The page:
Browse by author
Lookup NU author(s): Dr Laurence WhiteORCiD
Full text for this publication is not currently held within this repository. Alternative links are provided below where available.
Prosody facilitates listeners' segmentation of the speech stream into a sequence of words and phrases. With regard to speech timing, vowel lengthening is interpreted as a cue to an upcoming boundary, in accordance with the iambic-trochaic law. However, the impact of consonant lengthening on segmentation, in the absence of other boundary cues, has not been tested. In a series of artificial language learning experiments, we examined how durational variation affects listeners' extraction of novel trisyllables defined by transition probabilities. In line with previous research, syllables containing lengthened vowels were interpreted by listeners as word-final. However, syllables with lengthened onset consonants were interpreted as wordinitial. Thus, the structural interpretation of durational variation depends upon localization: longer vowels cue a following boundary; longer consonants cue a preceding boundary.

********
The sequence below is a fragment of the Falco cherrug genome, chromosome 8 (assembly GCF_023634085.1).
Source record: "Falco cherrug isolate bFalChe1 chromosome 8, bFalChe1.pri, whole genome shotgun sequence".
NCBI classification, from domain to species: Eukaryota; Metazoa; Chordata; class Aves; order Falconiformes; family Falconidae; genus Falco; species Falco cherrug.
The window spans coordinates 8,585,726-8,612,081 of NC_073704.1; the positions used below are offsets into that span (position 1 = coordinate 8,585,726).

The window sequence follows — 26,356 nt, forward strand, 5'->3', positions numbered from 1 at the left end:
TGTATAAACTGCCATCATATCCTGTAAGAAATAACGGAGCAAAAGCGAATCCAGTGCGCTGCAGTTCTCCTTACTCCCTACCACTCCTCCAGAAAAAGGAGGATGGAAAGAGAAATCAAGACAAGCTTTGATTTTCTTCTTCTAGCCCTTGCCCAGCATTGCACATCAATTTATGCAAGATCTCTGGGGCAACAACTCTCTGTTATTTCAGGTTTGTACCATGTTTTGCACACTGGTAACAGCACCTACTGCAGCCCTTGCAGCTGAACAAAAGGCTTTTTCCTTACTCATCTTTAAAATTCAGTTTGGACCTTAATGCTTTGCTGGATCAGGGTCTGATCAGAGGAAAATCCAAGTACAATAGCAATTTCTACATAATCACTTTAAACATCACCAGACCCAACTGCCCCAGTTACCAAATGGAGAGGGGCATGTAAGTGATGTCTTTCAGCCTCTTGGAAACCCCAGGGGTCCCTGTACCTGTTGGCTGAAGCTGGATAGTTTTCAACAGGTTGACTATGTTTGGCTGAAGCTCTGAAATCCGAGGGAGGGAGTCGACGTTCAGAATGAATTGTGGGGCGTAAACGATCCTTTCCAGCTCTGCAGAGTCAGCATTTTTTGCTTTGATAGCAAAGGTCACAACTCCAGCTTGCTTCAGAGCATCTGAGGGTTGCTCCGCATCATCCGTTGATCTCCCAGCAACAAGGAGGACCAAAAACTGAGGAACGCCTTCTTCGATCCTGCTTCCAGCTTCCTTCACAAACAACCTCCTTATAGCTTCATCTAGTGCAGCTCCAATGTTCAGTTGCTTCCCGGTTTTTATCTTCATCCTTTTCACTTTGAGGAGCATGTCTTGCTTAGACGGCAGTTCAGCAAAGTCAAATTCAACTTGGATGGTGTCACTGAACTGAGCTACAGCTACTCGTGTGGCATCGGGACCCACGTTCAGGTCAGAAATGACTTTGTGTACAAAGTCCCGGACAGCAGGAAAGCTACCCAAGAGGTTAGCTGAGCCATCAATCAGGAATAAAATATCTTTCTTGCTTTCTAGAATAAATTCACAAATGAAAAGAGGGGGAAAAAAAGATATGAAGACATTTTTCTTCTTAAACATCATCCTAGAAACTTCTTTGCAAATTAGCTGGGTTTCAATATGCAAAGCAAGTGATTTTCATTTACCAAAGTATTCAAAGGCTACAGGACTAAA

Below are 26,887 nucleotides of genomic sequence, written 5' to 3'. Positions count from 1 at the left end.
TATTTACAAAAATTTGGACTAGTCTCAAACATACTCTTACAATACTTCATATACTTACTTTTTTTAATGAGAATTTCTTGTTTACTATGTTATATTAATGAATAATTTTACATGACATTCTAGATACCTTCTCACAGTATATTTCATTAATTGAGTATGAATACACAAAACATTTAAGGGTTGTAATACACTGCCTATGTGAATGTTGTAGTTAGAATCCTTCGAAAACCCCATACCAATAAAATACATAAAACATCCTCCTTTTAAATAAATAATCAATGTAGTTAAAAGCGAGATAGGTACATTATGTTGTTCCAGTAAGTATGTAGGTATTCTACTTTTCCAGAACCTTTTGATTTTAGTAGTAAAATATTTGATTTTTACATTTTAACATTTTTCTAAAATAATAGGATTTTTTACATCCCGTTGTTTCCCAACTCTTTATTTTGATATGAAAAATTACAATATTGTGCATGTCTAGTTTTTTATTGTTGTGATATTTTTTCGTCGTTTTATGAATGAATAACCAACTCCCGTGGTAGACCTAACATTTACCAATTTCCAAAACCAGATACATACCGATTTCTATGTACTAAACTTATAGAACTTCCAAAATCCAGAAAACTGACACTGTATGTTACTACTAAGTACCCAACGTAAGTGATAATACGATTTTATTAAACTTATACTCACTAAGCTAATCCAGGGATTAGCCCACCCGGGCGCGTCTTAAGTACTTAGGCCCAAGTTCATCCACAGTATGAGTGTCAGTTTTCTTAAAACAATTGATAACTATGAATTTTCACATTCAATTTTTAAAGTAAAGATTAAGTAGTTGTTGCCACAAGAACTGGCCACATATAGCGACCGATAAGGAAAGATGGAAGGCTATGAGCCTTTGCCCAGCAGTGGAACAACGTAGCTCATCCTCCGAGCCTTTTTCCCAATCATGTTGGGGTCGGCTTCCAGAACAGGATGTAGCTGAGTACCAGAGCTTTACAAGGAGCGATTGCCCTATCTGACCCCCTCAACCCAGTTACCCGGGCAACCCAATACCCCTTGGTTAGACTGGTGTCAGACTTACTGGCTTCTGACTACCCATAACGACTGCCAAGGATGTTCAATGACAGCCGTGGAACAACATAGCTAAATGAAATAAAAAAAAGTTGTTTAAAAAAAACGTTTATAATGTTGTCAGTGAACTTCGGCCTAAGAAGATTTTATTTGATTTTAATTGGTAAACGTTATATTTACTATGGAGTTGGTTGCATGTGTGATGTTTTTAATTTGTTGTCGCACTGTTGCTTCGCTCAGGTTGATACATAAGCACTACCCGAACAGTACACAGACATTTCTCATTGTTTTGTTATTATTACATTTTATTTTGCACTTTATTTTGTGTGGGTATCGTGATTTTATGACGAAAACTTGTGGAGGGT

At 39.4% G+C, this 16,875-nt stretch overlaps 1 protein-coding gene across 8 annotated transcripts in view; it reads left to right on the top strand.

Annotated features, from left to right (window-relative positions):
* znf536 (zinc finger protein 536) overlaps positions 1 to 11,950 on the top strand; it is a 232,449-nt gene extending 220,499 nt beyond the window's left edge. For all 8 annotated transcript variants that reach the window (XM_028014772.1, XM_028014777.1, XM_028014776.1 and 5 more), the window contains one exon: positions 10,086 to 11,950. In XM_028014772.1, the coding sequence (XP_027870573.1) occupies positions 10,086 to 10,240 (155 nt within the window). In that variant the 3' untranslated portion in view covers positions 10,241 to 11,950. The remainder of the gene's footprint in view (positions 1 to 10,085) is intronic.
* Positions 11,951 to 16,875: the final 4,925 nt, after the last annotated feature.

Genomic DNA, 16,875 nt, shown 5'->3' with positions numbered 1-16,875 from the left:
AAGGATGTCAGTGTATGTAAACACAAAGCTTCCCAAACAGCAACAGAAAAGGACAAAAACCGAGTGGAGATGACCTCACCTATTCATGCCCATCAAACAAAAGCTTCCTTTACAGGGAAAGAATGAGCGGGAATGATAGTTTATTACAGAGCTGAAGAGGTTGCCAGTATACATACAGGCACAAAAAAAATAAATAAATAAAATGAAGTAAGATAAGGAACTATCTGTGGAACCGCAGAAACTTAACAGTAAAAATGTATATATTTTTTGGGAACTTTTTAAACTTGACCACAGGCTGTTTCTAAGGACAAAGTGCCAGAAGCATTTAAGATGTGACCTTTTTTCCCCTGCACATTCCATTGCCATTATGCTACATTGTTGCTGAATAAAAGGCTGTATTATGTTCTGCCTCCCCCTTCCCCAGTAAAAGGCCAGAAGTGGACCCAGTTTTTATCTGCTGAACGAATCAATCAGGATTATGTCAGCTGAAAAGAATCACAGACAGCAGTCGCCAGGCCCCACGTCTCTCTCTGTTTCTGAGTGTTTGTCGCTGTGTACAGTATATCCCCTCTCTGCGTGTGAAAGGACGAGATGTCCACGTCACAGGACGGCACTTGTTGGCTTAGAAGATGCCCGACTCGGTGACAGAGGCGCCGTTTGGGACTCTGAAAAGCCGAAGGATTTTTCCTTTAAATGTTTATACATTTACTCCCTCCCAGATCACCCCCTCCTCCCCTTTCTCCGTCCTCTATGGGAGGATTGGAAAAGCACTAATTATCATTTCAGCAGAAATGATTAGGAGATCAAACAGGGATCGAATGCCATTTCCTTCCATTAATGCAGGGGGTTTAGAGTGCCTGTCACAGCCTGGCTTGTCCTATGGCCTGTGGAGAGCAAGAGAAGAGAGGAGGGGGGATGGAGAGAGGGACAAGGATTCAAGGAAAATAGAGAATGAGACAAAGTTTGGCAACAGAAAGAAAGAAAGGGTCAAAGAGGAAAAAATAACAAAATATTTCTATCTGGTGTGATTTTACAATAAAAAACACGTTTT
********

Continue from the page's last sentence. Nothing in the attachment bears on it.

Author(s): White L, Mattys S, Steffansdottir L, Jones V
Publication type: Conference Proceedings (inc. Abstract)
Publication status: Published
Conference Name: Proceedings of the VIIth International Conference on Speech Prosody
Year of Conference: 2014
Online publication date: 20/05/2014
Acceptance date: 01/01/1900
Publisher: International Speech Communications Association